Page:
My father was a salesman in the classic Willy Loman kind of way, without the sad tragedy part. He got up each week, packed his bags and went on the road to exchange his time and information for the monetary reward of an order. However, one thing he knew and stated often was that everyone sells for a living he just happened to know that’s what he did.
While 1 in 9 people in the workforce seek sales in the classic sense, we all “seek resources other than money.”
When I write a blog post I am selling in today’s world of marketing, when I speak at a conference I am selling, when I talk to a journalist, when I refer another business. All of these activities collectively make up the world of sales today just as surely as an appointment for the stated purpose of getting someone to buy my wares.
Few people have addressed the changing manner in which the world works over the past decade better than my guest on today’s episode of the Duct Tape Marketing Podcast, Dan Pink, author of To Sell Is Human: The Surprising Truth About Moving Others.
Pink’s earlier works Drive, Whole New Mind and Free Agent Nation defined working trends that have become accepted norms in the world of work today. His TED Talk – The Puzzle of Motivation has been viewed nearly 5 million times.
Prior to becoming a free agent in his own right he wrote speeches for Vice-President Gore and helped sell a nation on ideas worth investing in.
While the need to sell in any environment has perhaps become more important than ever, the role of the traditional salesperson has forever been altered in ways that require us to rethink what it even means to be a salesperson.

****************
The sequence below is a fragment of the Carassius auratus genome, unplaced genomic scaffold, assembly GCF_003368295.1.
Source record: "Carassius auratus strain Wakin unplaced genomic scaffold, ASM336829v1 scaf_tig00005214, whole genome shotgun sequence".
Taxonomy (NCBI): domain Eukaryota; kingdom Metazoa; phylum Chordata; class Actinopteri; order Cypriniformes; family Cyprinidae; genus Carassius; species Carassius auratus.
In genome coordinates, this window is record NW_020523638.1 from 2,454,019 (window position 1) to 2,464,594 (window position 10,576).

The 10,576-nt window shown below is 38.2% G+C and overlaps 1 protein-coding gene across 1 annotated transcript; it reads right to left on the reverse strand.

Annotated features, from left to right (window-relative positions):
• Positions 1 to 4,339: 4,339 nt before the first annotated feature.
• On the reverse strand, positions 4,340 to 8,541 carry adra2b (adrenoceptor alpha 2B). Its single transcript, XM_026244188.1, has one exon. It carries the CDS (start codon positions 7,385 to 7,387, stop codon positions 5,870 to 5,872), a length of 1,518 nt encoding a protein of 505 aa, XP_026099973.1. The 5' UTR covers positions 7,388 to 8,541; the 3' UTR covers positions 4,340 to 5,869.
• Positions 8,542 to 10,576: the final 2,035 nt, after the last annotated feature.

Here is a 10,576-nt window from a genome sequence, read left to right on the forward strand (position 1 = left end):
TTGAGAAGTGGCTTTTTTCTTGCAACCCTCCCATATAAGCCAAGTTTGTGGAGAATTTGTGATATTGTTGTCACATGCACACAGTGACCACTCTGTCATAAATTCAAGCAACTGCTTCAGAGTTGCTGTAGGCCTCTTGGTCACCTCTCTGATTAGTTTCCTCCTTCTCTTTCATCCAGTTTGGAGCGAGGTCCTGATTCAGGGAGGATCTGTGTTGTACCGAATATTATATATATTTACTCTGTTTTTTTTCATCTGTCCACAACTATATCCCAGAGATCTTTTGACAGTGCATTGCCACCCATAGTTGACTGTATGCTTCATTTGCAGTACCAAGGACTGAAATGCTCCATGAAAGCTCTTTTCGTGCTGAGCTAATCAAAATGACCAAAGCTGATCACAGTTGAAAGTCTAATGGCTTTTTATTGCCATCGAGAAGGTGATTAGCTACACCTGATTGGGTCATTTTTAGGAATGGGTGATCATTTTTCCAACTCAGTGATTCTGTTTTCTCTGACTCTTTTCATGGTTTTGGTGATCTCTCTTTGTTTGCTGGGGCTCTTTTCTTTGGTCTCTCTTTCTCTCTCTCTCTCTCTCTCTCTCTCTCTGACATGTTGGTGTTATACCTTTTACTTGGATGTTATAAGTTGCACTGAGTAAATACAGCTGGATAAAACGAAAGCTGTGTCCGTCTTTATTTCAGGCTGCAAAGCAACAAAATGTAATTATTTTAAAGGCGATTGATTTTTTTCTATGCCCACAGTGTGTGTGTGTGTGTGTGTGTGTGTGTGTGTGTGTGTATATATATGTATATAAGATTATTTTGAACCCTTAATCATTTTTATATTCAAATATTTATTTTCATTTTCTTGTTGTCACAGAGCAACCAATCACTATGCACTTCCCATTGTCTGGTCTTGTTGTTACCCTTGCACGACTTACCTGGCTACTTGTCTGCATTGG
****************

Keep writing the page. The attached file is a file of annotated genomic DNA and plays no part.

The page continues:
Traditionally, the salesperson was the outgoing go getter who possessed the secret information. Today’s successful salesperson is a cross between marketer, educator, information seeker and innovator.
According to Pink this is not a change in degree, it’s a fundamental change in kind.
The days of transactional selling are over, the days of solution selling are coming to an end as today’s sales skill is one of problem finding – correctly identifying and solving problems people didn’t even realize they had.
So the idea of selling now must be woven through everything that everyone in the organization is doing.
In our interview Pink cites an example from his book of a company doing a quarter billion in sales that claims they have no sales force. Their view is that they have no salespeople because everyone is a salesperson.
The implication of this idea is extremely important for both entrepreneurs and those that would call themselves salespeople in today’s market.
Is everyone simply a salesperson or has the role of the salesperson simply changed?